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Michael Cho talks Jack Kirby, Darwyn Cooke, and the power of two tone coloring

Michael Cho pulls back the curtain on his art style, who he looks up to, and how he explains his job to his kids

Michael Cho
Image credit: Michael Cho

To the average person trying to create a picture full of action and emotion and fluidity, the use of flat color – let alone only two flat colors – seems counter-intuitive. After all, don’t we need a full spectrum to create anything resembling what emotions truly feel like? When it comes to artists like Michael Cho, it’s clear that the average person simply hasn’t reached deep enough to see just how powerful two-tone art can be, and how contemporary the past can feel when you’re willing to pour yourself into it.

Popverse sat down on a tired Sunday afternoon with Cho at Fan Expo Portland to discuss his beginnings as a contemporary painter, emotion through lighting, and whether or not his kid thinks him doing work for the New Yorker is cool.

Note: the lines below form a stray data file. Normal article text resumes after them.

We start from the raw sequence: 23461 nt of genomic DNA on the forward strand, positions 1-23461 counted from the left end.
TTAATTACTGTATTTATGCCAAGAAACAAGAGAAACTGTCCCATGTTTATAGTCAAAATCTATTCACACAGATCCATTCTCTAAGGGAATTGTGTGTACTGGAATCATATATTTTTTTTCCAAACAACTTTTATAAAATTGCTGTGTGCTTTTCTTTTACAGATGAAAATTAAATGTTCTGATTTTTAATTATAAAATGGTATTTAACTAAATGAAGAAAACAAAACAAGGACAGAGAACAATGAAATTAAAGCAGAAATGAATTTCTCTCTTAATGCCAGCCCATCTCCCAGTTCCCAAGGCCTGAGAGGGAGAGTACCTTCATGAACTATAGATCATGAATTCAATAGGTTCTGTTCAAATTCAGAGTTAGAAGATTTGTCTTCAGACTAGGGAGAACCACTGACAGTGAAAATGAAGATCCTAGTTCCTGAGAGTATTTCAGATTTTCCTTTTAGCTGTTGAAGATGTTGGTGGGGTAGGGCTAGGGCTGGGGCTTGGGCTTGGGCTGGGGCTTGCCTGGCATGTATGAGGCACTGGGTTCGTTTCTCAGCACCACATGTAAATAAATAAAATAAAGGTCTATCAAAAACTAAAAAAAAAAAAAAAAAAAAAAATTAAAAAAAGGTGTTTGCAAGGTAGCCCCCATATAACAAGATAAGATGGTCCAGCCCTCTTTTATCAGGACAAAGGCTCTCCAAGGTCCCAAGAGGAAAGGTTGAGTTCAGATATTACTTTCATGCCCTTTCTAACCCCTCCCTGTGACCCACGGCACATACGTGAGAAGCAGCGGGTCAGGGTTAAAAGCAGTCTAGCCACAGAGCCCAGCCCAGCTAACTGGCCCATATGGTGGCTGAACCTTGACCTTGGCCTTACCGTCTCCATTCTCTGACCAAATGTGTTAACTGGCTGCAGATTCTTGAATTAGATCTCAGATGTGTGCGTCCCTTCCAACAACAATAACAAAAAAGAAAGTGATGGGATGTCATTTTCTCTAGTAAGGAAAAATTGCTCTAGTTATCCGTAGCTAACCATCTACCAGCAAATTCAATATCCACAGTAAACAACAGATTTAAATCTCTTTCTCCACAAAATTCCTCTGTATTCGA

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About the Author
Chloe Maveal avatar

Chloe Maveal

Contributing writer

Chloe Maveal is the Editor-In-Chief of the guerilla website The Gutter Review, and is a freelance essayist who specializes in British comics, pop culture history, and the subversive qualities of “trashy” media. Their work has been featured all over the internet with bylines in 2000 AD, The Treasury of British Comics, Publishers Weekly, Polygon, Comics Beat, and many others.